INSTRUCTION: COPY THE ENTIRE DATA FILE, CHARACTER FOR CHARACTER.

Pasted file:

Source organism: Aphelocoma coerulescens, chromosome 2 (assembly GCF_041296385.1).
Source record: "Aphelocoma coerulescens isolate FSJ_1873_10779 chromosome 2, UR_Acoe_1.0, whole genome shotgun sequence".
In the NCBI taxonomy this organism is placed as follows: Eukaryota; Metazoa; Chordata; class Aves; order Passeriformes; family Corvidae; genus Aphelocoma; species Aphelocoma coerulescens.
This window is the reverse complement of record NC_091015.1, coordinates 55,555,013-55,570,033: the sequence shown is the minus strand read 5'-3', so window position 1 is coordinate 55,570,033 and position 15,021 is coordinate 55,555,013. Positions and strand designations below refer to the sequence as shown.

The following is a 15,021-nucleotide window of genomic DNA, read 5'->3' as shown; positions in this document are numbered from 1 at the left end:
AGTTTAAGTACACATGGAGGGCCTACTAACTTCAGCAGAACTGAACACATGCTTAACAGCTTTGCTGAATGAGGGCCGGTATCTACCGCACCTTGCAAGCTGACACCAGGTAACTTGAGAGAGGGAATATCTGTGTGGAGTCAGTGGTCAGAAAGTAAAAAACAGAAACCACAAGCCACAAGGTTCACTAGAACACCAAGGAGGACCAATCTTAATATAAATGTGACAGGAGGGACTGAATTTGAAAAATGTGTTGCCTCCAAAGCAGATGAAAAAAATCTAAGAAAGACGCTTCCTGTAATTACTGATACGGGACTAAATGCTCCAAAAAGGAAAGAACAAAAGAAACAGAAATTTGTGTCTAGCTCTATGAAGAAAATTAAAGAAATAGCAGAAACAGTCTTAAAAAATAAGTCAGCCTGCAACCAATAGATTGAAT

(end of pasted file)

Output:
Source organism: Aphelocoma coerulescens, chromosome 2 (assembly GCF_041296385.1).
Source record: "Aphelocoma coerulescens isolate FSJ_1873_10779 chromosome 2, UR_Acoe_1.0, whole genome shotgun sequence".
In the NCBI taxonomy this organism is placed as follows: Eukaryota; Metazoa; Chordata; class Aves; order Passeriformes; family Corvidae; genus Aphelocoma; species Aphelocoma coerulescens.
This window is the reverse complement of record NC_091015.1, coordinates 55,555,013-55,570,033: the sequence shown is the minus strand read 5'-3', so window position 1 is coordinate 55,570,033 and position 15,021 is coordinate 55,555,013. Positions and strand designations below refer to the sequence as shown.

The following is a 15,021-nucleotide window of genomic DNA, read 5'->3' as shown; positions in this document are numbered from 1 at the left end:
AGTTTAAGTACACATGGAGGGCCTACTAACTTCAGCAGAACTGAACACATGCTTAACAGCTTTGCTGAATGAGGGCCGGTATCTACCGCACCTTGCAAGCTGACACCAGGTAACTTGAGAGAGGGAATATCTGTGTGGAGTCAGTGGTCAGAAAGTAAAAAACAGAAACCACAAGCCACAAGGTTCACTAGAACACCAAGGAGGACCAATCTTAATATAAATGTGACAGGAGGGACTGAATTTGAAAAATGTGTTGCCTCCAAAGCAGATGAAAAAAATCTAAGAAAGACGCTTCCTGTAATTACTGATACGGGACTAAATGCTCCAAAAAGGAAAGAACAAAAGAAACAGAAATTTGTGTCTAGCTCTATGAAGAAAATTAAAGAAATAGCAGAAACAGTCTTAAAAAATAAGTCAGCCTGCAACCAATAGATTGAAT